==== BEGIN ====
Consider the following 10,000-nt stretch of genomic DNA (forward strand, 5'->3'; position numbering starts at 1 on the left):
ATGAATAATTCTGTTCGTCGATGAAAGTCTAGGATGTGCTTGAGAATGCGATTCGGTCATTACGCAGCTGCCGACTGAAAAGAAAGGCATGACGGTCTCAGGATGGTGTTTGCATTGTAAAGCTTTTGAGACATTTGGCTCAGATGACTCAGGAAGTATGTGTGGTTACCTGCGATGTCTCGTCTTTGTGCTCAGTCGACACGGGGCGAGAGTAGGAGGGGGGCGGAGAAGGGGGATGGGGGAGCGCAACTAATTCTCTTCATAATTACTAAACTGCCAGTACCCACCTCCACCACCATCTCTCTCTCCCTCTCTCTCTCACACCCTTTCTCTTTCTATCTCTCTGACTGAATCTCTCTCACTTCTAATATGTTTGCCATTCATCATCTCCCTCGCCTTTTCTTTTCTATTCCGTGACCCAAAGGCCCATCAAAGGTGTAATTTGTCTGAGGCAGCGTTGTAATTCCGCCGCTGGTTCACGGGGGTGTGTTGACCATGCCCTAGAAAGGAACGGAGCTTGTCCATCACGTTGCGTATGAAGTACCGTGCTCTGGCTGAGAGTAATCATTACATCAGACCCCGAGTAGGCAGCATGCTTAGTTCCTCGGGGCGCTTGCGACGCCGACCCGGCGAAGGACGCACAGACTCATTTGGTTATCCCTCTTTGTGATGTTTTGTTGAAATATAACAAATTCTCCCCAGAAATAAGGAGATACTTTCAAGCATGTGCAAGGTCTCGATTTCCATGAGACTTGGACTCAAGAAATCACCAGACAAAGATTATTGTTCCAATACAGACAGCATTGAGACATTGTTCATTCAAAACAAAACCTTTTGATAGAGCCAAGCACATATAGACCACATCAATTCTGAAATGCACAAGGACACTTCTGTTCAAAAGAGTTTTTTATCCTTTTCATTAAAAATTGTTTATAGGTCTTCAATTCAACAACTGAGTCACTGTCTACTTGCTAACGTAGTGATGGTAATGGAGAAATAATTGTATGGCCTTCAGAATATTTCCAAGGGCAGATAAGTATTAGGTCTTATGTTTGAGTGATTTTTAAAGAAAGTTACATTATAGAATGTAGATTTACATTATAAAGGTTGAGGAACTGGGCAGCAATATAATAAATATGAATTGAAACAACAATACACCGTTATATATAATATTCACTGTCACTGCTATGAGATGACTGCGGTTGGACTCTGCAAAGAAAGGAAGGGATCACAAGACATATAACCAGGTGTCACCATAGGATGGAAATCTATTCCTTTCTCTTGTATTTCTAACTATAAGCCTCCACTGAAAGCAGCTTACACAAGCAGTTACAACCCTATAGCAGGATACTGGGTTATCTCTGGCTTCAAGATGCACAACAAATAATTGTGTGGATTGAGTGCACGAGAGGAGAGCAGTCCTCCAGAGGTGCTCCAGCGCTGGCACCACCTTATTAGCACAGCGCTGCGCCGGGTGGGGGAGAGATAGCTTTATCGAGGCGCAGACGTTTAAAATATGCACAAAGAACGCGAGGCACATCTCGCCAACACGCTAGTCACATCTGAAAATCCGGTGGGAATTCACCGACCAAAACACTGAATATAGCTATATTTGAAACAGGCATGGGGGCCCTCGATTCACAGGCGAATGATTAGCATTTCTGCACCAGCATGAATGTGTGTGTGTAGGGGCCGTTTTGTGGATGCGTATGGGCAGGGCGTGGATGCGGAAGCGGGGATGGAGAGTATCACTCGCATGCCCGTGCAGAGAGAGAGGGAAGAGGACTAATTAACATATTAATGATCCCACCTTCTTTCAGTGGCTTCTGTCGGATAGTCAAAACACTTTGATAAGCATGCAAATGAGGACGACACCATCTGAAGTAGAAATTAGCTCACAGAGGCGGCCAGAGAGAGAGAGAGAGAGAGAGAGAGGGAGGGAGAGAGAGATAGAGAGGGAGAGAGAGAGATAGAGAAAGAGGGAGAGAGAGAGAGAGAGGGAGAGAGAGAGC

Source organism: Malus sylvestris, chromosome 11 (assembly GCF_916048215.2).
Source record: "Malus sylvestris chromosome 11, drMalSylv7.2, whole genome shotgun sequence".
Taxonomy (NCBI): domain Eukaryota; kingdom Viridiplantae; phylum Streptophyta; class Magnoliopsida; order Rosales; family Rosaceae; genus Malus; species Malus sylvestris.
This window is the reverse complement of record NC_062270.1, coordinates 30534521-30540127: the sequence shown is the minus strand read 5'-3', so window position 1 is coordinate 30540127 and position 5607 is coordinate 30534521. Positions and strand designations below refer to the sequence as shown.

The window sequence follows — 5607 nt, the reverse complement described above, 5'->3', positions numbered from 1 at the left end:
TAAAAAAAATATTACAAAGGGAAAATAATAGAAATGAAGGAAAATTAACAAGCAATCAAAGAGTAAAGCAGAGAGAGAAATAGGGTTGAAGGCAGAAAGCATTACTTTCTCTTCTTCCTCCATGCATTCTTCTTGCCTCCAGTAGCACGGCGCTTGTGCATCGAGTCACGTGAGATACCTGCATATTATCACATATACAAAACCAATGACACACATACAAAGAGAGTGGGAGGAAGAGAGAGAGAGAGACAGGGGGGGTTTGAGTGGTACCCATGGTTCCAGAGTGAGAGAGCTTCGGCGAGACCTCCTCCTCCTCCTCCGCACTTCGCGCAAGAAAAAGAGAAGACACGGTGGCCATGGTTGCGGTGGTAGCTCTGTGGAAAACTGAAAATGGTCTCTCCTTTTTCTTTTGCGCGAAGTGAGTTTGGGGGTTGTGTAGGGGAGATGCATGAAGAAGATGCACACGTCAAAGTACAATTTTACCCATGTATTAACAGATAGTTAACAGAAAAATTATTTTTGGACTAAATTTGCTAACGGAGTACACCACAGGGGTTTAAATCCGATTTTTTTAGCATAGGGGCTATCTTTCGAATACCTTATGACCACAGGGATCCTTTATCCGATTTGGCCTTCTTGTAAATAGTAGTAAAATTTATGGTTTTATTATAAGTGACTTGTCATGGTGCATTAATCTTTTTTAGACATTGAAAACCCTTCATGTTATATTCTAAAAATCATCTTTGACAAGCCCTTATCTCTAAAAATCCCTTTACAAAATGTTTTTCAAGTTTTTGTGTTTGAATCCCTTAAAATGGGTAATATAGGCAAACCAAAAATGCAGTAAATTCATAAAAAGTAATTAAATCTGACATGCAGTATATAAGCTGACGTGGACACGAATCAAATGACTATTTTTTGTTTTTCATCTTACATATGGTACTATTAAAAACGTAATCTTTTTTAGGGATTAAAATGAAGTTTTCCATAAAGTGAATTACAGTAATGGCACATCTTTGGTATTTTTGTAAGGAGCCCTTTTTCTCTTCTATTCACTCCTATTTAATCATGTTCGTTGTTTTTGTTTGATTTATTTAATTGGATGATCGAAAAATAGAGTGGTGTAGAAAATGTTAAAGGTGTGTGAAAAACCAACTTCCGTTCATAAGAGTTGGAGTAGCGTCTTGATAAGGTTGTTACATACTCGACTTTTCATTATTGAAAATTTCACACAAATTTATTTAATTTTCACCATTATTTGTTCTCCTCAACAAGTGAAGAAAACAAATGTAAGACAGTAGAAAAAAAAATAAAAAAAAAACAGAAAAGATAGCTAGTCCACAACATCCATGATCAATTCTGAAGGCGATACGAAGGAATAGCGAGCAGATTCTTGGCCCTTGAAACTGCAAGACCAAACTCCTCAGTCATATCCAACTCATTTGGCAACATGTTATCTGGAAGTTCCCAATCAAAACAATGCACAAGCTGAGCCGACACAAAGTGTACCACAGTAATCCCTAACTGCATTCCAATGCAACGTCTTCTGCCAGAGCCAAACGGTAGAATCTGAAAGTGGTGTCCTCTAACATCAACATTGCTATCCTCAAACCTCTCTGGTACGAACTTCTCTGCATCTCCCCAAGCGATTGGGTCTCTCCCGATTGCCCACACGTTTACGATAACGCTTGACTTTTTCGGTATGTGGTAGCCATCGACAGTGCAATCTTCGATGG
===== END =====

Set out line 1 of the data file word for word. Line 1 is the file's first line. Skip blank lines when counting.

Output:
Consider the following 10,000-nt stretch of genomic DNA (forward strand, 5'->3'; position numbering starts at 1 on the left):